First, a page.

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3 See also 4 References 5 Further reading 6 External links Types Vanilla The basic building blocks for most interest rate derivatives can be described as "vanilla" (simple, basic derivative structures, usually most liquid):
Interest rate swap (fixed-for-floating) Interest rate cap or interest rate floor Interest rate swaption Bond option Forward rate agreement Interest rate future Money market instruments Cross currency swap (see Forex swap)
Quasi-vanilla The next intermediate level is a quasi-vanilla class of (fairly liquid) derivatives, examples of which are:
Range accrual swaps/notes/bonds In-arrears swap
Constant maturity swap (CMS) or constant treasury swap (CTS) derivatives (swaps, caps, floors) Interest rate swap based upon two floating interest rates
Exotic derivatives Building off these structures are the "exotic" interest rate derivatives (least liquid, traded over the counter), such as:
Power Reverse Dual Currency note (PRDC or Turbo) Target redemption note (TARN) CMS steepener  Snowball  Inverse floater Strips of Collateralized mortgage obligation Ratchet caps and floors Bermudan swaptions Cross currency swaptions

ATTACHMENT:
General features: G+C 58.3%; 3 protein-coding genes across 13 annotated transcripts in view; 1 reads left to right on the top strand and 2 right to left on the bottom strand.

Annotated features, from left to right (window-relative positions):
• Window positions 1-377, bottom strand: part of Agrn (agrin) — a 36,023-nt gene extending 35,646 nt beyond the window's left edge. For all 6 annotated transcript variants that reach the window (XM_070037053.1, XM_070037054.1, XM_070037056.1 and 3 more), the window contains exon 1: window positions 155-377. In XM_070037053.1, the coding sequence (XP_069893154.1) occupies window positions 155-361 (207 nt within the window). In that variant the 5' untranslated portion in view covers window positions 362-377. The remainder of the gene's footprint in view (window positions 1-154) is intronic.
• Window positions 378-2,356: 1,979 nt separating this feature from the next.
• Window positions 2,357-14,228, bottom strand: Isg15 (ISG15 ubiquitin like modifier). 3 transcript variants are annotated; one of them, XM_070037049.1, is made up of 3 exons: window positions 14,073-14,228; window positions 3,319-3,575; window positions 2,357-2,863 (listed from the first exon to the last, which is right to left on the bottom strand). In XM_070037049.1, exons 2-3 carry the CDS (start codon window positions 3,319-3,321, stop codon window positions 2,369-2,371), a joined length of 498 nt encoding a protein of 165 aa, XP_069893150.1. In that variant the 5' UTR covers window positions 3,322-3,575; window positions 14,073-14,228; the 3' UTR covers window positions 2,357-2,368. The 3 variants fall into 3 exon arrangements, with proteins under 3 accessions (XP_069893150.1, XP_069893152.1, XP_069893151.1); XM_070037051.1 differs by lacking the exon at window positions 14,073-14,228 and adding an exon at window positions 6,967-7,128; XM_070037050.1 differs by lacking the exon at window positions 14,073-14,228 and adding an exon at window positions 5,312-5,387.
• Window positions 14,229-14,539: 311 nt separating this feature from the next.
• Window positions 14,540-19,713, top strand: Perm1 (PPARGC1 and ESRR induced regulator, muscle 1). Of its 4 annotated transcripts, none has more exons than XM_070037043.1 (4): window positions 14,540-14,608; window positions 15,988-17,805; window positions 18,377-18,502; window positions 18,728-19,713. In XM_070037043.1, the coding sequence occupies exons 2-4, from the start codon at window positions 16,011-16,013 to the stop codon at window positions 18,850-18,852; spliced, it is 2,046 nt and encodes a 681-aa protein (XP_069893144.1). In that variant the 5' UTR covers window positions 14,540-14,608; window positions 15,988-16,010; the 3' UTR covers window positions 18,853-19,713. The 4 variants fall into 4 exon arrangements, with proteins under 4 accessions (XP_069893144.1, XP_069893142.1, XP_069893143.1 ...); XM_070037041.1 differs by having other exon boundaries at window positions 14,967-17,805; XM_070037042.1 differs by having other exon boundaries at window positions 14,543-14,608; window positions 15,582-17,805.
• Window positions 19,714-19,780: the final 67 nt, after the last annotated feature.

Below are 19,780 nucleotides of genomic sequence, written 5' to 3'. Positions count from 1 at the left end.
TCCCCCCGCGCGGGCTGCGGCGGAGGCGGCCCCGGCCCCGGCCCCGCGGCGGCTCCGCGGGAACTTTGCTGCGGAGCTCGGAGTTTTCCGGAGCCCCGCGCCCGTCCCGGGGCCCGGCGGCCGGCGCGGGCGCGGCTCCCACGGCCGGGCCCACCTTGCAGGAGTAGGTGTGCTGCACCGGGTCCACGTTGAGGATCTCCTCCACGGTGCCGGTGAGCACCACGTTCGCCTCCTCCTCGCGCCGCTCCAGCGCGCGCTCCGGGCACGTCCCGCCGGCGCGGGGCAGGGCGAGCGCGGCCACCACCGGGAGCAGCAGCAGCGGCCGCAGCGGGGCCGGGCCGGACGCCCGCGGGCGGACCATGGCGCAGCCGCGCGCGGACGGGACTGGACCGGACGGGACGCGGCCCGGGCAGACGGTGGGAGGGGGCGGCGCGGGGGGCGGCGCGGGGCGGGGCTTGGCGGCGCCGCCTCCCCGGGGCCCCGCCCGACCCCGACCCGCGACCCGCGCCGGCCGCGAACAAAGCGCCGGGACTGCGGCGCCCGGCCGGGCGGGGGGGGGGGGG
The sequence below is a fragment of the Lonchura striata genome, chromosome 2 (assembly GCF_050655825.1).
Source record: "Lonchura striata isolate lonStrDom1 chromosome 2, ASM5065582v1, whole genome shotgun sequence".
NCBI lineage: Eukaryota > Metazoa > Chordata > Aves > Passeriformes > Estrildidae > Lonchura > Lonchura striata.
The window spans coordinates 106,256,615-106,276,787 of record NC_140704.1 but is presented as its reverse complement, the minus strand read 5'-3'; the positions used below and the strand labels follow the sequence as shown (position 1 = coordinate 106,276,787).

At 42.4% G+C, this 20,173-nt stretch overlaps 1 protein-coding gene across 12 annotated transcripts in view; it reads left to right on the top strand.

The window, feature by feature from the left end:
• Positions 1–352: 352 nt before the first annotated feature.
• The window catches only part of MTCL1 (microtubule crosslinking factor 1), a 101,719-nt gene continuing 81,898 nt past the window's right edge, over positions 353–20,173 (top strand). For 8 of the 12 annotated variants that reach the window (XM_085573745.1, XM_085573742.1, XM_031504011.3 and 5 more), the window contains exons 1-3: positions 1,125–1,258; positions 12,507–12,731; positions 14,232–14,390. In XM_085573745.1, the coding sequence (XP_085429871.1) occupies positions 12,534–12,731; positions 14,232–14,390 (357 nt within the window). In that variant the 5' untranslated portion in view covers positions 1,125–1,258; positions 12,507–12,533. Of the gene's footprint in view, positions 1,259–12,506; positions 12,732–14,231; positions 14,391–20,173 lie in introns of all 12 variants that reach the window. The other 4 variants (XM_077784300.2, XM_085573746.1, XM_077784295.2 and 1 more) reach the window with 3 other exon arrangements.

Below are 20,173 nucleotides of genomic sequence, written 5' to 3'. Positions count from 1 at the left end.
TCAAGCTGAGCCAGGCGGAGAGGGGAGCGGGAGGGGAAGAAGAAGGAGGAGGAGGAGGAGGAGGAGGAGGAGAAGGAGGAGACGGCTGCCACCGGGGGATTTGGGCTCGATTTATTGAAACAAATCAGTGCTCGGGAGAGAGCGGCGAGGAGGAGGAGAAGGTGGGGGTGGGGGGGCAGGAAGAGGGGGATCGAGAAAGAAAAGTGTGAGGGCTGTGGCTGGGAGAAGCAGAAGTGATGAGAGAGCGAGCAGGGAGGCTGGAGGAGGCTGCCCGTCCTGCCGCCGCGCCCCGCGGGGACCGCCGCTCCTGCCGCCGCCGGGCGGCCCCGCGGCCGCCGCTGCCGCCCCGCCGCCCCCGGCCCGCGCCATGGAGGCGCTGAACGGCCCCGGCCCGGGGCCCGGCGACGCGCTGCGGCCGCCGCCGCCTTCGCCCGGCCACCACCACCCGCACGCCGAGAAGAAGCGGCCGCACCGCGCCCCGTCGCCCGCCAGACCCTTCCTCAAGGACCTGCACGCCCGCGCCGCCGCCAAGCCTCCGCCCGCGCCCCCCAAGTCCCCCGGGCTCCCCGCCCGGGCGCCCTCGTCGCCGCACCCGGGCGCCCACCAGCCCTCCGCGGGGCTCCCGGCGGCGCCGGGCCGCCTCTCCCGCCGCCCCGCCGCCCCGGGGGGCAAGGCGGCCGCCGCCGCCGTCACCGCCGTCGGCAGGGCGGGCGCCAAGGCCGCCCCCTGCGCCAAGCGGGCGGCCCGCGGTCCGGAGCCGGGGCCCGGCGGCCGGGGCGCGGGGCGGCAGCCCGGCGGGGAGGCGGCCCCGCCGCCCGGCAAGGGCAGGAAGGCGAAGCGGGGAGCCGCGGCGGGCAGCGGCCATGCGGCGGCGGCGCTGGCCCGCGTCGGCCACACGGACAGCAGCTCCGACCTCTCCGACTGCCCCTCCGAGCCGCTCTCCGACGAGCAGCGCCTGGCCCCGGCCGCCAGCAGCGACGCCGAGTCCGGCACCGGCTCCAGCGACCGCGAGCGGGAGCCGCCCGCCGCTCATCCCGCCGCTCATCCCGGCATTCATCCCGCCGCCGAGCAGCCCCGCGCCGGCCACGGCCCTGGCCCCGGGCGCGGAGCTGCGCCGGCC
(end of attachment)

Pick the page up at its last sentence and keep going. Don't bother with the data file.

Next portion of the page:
Most of the exotic interest rate derivatives are structured as swaps or notes, and can be classified as having two payment legs: a funding leg and an exotic coupon leg. 
A funding leg usually consists of series of fixed coupons or floating coupons (LIBOR) plus fixed spread. An exotic coupon leg typically consists of a functional dependence on the past and current underlying indices (LIBOR, CMS rate, FX rate) and sometimes on its own past levels, as in Snowballs and TARNs. The payer of the exotic coupon leg usually has a right to cancel the deal on any of the coupon payment dates, resulting in the socalled Bermudan exercise feature. There may also be some range-accrual and knock-out features inherent in the exotic coupon definition.